A COMMUNITY group has hailed success after getting Grade-II listed building status for Tyldesley Library.

Friends of Tyldesley Library wanted the Stanley Street site to be protected in the future and avoid the historic building being bulldozed and replaced with a housing development. In their eyes, this now secures the future of the site as a local asset for years to come.

The library was originally opened on December 18, 1909. It replaced the Temperance and Education Hall which had been built on the site in 1851, latterly known as the Mechanics’ Institute.

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Leigh Journal: Independent Network councillor for Tyldesley and Mosley Common, James FishIndependent Network councillor for Tyldesley and Mosley Common, James Fish (Image: Independent Network)

Cllr James Fish, representative for Tyldesley and Mosley Common and former director of the Friends of Tyldesley Library group, said: “I was delighted with the news that Tyldesley Library has been given Grade II listed status. It’s fantastic to see such an iconic building with such a rich history now be protected.

“I would like to thank the friends of Tyldesley Library for all their much-valued support over the last 12 months.

I would also like to pay tribute to Mrs Gillian Davies who we sadly lost in February of this year at the age of 82. Without Gillian, the library wouldn’t have had a ‘Friends of’ group and it is with her hard work and love for Tyldesley Library that the group still exists today.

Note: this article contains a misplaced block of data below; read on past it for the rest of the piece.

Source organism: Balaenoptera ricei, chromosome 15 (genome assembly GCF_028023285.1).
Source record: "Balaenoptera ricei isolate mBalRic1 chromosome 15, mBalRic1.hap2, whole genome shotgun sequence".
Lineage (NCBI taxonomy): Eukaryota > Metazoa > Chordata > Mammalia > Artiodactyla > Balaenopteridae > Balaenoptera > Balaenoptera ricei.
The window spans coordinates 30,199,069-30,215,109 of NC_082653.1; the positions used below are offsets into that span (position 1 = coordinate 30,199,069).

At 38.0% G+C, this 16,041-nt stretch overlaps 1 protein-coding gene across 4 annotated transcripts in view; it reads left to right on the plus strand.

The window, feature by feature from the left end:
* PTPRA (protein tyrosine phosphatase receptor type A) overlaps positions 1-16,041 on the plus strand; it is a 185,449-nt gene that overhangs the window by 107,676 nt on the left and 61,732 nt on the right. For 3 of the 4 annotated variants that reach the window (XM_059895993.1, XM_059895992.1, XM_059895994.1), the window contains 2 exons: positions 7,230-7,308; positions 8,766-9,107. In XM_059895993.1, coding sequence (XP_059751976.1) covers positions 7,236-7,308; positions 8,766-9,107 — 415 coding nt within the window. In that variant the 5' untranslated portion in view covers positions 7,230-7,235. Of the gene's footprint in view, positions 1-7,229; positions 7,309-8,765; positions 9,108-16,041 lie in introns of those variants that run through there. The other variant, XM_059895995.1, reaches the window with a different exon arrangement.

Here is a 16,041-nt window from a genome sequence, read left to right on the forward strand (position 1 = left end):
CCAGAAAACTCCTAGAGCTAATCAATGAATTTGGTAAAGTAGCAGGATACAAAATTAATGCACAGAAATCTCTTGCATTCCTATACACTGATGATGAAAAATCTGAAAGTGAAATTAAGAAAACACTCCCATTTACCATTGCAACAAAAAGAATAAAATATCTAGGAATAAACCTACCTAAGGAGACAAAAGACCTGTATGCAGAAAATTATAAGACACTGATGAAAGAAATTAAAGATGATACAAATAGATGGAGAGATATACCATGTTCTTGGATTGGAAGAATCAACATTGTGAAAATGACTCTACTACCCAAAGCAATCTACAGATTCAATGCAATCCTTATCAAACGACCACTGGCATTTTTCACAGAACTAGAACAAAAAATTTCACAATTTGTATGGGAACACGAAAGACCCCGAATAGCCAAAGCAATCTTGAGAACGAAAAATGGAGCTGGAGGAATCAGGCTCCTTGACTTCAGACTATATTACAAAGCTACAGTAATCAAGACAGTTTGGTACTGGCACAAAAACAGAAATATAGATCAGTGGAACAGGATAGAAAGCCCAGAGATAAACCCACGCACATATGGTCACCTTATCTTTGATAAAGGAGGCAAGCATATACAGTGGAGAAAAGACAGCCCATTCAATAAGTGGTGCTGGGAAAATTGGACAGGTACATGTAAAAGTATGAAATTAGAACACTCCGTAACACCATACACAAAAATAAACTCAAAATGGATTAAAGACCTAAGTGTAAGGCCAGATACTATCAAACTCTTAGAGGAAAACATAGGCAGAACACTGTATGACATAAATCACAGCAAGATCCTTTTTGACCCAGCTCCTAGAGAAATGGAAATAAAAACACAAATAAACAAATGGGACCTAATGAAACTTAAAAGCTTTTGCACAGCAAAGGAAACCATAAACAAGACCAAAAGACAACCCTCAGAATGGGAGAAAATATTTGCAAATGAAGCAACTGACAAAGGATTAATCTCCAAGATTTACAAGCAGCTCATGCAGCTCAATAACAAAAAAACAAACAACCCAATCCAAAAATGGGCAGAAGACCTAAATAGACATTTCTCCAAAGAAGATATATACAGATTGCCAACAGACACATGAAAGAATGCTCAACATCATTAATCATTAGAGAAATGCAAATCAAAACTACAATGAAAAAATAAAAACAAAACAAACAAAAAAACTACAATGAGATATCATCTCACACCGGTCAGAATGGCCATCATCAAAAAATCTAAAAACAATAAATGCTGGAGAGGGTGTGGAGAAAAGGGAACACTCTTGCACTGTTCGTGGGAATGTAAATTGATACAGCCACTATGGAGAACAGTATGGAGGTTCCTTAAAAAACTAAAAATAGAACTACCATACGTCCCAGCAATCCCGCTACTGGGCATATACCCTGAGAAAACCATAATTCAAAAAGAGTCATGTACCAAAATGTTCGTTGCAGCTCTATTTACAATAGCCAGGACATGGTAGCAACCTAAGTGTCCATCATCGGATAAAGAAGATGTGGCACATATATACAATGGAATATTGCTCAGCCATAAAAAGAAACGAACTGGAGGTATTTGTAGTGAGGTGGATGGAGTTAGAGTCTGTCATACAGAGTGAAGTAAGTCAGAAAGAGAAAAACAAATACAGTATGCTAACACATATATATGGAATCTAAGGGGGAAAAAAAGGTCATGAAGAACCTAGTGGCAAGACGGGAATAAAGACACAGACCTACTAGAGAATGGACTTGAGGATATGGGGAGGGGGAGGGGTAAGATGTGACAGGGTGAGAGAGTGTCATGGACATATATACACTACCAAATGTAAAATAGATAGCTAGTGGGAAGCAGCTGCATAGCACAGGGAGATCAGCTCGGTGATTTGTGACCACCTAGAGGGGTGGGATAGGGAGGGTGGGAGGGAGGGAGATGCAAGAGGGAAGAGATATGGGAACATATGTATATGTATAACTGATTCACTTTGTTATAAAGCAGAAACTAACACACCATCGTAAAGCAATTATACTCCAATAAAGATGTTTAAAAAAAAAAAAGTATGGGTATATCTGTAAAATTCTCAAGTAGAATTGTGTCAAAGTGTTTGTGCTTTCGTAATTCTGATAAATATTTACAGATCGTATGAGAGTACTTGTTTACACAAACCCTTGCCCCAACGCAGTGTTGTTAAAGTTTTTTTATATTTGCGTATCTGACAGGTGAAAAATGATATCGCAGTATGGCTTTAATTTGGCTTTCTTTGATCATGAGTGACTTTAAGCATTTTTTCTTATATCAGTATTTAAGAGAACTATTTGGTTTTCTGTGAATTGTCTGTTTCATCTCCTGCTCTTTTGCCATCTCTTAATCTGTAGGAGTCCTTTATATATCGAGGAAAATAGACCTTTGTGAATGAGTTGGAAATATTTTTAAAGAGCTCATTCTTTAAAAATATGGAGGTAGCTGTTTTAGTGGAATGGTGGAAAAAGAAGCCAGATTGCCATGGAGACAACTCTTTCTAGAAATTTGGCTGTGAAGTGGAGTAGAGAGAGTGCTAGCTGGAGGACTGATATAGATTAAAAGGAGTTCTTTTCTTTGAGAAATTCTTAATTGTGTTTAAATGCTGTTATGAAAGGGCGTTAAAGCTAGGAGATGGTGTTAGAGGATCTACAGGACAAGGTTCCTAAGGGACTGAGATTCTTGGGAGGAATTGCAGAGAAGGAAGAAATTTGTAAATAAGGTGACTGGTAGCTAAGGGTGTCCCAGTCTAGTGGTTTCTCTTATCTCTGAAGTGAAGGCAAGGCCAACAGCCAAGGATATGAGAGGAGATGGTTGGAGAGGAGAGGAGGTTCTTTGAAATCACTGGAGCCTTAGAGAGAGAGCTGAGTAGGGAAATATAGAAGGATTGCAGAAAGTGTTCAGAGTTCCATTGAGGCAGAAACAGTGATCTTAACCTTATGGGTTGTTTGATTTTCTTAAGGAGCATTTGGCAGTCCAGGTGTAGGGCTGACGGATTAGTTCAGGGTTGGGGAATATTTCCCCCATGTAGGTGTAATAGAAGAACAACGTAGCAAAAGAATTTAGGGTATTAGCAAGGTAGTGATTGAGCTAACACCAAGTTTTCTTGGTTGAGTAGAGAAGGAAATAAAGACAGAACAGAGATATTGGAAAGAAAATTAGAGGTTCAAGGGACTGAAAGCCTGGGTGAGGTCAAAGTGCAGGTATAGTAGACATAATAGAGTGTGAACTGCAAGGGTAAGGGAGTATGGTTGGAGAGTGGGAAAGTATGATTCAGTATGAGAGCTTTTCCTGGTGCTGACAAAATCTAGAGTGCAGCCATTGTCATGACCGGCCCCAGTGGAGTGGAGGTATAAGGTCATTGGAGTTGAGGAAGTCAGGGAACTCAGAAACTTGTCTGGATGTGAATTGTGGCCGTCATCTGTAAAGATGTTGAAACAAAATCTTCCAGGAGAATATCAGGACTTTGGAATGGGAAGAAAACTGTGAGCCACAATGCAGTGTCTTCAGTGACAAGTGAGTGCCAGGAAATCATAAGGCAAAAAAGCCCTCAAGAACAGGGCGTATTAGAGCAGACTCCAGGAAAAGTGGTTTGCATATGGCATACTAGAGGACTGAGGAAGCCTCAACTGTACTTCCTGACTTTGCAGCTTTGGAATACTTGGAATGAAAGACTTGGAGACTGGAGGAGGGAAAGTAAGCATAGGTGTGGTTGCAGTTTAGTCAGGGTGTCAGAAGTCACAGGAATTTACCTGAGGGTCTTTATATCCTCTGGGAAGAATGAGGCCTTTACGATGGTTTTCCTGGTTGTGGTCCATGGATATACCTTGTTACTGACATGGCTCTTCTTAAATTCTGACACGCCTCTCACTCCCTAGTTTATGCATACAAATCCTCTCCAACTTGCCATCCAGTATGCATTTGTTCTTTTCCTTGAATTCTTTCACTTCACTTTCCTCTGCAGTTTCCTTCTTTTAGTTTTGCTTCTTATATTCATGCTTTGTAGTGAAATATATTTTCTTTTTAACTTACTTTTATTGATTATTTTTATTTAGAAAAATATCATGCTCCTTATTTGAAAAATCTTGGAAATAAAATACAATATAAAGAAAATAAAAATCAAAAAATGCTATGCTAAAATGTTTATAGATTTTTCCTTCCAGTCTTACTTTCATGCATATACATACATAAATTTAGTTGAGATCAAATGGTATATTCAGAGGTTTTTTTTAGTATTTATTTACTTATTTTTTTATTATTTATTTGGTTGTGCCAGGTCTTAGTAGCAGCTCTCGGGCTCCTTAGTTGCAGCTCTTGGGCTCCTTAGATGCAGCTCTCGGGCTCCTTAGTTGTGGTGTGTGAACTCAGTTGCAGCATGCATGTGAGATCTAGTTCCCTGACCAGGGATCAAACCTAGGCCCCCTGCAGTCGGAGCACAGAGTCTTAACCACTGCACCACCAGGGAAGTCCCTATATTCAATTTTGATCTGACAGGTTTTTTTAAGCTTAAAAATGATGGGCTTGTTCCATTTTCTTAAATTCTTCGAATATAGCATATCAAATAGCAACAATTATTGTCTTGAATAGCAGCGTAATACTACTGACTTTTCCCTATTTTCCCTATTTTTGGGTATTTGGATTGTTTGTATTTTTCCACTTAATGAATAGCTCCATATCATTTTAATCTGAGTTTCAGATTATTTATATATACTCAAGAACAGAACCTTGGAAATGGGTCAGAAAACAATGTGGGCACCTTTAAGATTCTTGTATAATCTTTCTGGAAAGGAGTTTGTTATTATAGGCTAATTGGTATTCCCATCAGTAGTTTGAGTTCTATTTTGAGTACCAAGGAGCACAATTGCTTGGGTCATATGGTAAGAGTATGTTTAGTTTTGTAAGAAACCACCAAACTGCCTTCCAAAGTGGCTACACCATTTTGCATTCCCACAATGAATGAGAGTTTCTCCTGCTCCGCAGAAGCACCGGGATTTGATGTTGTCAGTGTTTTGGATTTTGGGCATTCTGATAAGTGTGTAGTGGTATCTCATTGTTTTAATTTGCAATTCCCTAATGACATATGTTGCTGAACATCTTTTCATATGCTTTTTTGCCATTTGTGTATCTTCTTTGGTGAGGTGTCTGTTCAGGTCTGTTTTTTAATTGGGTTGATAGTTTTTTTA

“I’m sure Gillan will be absolutely delighted with the fantastic news that Tyldesley Library is now a listed building. This now means Tyldesley Library will forever remain at Stanley Street and protect the building for many generations to come.”

Leigh Journal: Cllr Fish with James Grundy MP and other members of the Friends of Tyldesley Library groupCllr Fish with James Grundy MP and other members of the Friends of Tyldesley Library group (Image: Friends of Tyldesley Library)

Historic England conducted the building assessment on March 23, and credited the architectural and historic interest of the library as well as the strong local tradition of access to education. They recommended listing the building as a Grade-II site.

This positive news for the building follows years of uncertainty. However, two years after its services were temporarily moved to Tyldesley Town Hall, in September 2022 it was announced that the library would return to its old site.

The return was hailed by locals who had feared the move to the town hall on Elliott Street could become permanent. Before the library can return to its day-to-day proceedings though, it must undergo a £1.5m refurbishment project.